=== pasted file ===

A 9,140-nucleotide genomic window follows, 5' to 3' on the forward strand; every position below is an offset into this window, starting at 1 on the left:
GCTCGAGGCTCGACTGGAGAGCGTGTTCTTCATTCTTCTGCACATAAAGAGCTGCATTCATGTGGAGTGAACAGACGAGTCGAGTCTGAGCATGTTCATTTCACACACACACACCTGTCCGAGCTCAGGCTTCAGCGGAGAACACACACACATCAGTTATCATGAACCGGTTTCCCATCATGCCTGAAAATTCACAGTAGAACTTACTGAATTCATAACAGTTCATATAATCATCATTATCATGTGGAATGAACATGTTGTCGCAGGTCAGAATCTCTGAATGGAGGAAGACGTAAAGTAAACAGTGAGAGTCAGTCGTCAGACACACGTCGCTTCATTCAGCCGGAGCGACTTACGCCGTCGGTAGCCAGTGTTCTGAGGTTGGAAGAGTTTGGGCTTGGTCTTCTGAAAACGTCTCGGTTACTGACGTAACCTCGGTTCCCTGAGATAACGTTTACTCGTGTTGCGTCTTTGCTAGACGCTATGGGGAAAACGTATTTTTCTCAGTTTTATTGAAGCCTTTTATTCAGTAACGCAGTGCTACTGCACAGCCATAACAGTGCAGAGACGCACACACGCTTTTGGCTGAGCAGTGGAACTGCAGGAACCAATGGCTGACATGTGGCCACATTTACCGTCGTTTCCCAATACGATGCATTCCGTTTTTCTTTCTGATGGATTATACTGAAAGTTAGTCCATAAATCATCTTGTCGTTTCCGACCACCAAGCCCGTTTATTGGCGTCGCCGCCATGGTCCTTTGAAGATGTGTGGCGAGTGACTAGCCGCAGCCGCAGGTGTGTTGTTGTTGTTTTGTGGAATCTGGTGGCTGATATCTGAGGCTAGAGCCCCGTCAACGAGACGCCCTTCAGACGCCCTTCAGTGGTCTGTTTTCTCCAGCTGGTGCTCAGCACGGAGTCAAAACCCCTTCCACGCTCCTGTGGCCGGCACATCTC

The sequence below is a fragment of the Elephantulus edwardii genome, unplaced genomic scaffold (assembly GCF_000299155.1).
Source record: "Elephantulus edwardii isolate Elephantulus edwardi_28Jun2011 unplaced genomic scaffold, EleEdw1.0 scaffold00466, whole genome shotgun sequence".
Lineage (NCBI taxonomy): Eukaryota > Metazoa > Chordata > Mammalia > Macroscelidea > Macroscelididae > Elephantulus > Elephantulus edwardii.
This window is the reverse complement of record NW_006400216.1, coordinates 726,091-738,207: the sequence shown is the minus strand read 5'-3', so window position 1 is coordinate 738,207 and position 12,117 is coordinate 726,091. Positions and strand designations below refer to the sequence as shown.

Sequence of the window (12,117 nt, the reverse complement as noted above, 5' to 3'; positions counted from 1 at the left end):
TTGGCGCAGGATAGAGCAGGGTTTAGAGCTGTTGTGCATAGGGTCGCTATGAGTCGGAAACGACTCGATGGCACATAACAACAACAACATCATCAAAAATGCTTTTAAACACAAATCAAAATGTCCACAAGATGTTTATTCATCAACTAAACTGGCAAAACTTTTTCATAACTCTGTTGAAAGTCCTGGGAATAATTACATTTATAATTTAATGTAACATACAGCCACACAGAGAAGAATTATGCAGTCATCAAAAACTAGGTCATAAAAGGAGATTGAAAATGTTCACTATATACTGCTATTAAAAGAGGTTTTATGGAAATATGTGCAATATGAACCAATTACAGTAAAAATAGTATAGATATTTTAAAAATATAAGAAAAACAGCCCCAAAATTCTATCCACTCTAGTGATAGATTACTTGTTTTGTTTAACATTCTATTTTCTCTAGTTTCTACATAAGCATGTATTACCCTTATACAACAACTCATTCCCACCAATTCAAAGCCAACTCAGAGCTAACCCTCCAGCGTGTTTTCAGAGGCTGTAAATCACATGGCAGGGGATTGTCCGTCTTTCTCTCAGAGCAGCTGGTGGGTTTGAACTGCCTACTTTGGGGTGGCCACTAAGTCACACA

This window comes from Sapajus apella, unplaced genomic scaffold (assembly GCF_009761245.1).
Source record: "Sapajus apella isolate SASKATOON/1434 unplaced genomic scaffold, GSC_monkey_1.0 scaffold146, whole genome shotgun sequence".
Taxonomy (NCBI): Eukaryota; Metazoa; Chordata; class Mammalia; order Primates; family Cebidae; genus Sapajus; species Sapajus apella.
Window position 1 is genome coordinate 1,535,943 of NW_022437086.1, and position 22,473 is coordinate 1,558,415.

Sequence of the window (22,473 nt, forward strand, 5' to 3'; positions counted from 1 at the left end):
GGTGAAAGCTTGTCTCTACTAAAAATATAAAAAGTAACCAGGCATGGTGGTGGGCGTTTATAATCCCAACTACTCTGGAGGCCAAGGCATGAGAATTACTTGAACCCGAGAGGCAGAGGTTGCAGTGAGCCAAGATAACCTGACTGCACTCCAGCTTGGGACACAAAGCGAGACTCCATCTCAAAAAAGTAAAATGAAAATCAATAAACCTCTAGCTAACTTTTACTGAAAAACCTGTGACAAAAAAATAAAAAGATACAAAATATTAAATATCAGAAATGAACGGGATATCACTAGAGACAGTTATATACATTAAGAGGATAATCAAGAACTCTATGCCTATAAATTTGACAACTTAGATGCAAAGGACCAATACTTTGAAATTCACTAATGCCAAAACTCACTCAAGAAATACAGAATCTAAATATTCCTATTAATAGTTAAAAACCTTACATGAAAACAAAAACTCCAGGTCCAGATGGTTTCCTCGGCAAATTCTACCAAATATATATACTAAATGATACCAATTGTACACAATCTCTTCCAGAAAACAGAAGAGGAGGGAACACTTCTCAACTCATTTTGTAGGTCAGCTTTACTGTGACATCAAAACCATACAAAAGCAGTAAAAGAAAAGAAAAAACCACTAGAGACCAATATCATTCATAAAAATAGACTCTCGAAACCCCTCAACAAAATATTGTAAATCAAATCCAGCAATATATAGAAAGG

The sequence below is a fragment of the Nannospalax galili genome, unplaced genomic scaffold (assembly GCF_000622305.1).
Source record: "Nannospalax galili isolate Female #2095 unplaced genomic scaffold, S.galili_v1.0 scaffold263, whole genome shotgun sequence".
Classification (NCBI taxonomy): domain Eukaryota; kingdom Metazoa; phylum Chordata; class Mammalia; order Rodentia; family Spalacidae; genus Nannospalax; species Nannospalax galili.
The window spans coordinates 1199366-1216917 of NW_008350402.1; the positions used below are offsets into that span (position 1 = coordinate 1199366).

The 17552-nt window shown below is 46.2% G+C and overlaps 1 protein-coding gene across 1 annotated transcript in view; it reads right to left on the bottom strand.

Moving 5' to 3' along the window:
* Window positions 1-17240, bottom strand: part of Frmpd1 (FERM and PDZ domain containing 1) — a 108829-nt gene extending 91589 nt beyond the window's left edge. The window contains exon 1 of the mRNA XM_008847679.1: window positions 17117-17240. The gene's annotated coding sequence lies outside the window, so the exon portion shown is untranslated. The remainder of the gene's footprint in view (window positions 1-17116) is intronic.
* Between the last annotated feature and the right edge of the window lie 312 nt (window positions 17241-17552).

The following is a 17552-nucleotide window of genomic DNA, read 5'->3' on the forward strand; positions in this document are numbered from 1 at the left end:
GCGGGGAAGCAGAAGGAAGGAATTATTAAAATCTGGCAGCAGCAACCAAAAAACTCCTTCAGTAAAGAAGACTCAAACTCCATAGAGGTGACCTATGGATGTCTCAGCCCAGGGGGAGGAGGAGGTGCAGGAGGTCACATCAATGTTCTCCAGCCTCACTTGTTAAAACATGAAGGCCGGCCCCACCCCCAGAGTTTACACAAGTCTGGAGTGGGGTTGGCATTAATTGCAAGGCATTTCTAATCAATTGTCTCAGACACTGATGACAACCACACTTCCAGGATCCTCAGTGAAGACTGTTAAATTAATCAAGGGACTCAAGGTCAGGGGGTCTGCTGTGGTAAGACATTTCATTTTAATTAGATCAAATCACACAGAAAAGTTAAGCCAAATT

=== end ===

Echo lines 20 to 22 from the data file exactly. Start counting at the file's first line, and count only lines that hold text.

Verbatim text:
Moving 5' to 3' along the window:
* Window positions 1-17240, bottom strand: part of Frmpd1 (FERM and PDZ domain containing 1) — a 108829-nt gene extending 91589 nt beyond the window's left edge. The window contains exon 1 of the mRNA XM_008847679.1: window positions 17117-17240. The gene's annotated coding sequence lies outside the window, so the exon portion shown is untranslated. The remainder of the gene's footprint in view (window positions 1-17116) is intronic.
* Between the last annotated feature and the right edge of the window lie 312 nt (window positions 17241-17552).